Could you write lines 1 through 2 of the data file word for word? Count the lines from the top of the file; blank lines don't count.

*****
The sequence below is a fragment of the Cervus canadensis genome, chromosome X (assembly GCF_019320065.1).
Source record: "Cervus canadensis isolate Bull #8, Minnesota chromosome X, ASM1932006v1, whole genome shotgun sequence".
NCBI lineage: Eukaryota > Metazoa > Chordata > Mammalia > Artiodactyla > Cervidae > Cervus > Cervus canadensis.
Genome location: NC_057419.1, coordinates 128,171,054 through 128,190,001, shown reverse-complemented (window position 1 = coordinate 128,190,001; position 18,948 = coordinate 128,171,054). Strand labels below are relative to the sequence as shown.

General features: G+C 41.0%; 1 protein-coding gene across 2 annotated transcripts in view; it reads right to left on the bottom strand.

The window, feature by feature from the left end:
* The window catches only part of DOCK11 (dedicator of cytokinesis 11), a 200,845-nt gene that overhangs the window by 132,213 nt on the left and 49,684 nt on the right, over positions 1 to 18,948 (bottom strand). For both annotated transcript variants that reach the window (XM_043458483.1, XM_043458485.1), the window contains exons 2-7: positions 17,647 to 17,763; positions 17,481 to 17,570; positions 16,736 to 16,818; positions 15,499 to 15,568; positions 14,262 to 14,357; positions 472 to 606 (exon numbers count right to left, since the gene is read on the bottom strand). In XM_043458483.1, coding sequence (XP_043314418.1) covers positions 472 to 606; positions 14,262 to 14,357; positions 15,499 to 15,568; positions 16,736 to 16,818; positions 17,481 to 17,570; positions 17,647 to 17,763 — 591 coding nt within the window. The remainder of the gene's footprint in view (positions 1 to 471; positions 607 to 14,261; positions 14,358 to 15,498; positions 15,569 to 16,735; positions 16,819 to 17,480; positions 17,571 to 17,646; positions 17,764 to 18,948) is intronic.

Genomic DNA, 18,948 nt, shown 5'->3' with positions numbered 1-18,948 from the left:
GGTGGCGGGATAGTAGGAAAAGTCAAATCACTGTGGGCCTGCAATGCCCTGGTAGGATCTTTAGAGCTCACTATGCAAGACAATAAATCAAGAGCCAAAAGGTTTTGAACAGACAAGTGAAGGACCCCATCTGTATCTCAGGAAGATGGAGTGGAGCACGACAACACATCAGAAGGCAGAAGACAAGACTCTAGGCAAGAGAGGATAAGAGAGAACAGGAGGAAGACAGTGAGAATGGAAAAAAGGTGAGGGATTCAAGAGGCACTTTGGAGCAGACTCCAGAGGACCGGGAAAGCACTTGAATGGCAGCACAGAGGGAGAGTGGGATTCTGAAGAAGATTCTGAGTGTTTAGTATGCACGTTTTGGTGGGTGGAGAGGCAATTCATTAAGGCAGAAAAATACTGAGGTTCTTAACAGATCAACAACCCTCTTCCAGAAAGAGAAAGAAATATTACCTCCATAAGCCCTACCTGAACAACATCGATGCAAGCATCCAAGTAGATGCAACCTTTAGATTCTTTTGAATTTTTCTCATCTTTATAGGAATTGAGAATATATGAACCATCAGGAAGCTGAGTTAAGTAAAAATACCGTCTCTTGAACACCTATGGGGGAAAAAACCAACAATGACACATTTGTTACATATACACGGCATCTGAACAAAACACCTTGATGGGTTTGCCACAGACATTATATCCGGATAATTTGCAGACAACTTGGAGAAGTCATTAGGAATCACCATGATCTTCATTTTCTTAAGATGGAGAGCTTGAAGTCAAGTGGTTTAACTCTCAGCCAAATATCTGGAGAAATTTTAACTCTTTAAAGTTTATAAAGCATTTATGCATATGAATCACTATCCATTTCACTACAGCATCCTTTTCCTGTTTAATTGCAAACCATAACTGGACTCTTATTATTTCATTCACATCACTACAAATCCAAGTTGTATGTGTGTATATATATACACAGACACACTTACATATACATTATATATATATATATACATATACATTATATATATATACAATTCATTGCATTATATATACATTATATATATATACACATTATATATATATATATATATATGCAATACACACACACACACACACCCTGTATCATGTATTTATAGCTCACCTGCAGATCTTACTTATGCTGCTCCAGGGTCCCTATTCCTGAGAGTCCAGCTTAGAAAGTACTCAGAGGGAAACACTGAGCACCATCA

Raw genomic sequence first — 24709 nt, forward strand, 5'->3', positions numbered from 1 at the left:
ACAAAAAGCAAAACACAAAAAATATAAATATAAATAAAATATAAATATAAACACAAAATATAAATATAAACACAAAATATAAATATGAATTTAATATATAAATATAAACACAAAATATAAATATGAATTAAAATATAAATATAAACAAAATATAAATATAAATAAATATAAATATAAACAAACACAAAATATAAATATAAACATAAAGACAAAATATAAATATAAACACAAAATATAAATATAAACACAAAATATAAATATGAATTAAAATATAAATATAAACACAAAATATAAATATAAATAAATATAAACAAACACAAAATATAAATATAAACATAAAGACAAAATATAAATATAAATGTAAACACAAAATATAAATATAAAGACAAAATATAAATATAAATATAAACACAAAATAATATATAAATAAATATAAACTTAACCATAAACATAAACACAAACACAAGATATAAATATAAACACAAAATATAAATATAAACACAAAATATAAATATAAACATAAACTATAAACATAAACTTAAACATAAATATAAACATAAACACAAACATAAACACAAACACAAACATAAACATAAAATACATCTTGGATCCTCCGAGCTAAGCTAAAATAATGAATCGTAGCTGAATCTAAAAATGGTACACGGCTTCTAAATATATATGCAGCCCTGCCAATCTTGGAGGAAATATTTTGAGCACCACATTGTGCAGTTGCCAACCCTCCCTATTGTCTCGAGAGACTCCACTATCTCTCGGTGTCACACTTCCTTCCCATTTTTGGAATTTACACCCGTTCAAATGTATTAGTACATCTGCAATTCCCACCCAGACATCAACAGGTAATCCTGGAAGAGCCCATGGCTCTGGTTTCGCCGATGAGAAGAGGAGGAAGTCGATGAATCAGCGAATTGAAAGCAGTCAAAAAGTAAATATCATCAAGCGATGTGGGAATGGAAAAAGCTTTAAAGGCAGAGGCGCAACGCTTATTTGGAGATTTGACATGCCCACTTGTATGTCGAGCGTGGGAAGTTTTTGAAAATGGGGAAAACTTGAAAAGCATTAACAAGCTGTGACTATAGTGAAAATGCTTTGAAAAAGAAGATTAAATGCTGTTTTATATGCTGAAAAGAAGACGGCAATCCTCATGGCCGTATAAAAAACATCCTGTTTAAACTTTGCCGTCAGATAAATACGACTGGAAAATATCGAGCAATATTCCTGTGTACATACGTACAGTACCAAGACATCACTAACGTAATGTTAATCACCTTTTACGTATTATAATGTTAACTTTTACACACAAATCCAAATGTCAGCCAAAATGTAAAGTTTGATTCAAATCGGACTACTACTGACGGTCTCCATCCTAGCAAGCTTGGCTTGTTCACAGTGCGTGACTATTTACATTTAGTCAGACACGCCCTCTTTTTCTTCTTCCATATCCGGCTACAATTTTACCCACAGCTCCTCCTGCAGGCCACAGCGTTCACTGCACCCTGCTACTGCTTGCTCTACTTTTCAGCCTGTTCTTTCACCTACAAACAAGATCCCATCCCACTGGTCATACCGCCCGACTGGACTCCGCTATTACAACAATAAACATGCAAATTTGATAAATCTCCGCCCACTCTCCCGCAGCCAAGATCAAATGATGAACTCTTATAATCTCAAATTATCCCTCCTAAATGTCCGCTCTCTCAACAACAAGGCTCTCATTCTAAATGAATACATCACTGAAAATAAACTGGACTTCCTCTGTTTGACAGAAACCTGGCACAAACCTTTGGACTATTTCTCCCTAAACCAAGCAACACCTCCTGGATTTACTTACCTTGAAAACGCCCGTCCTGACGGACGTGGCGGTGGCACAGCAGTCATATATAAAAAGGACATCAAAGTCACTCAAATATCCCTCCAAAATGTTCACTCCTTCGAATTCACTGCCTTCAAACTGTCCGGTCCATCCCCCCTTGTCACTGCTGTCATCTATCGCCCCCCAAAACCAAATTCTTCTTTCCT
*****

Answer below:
The sequence below is a fragment of the Cervus canadensis genome, chromosome X (assembly GCF_019320065.1).
Source record: "Cervus canadensis isolate Bull #8, Minnesota chromosome X, ASM1932006v1, whole genome shotgun sequence".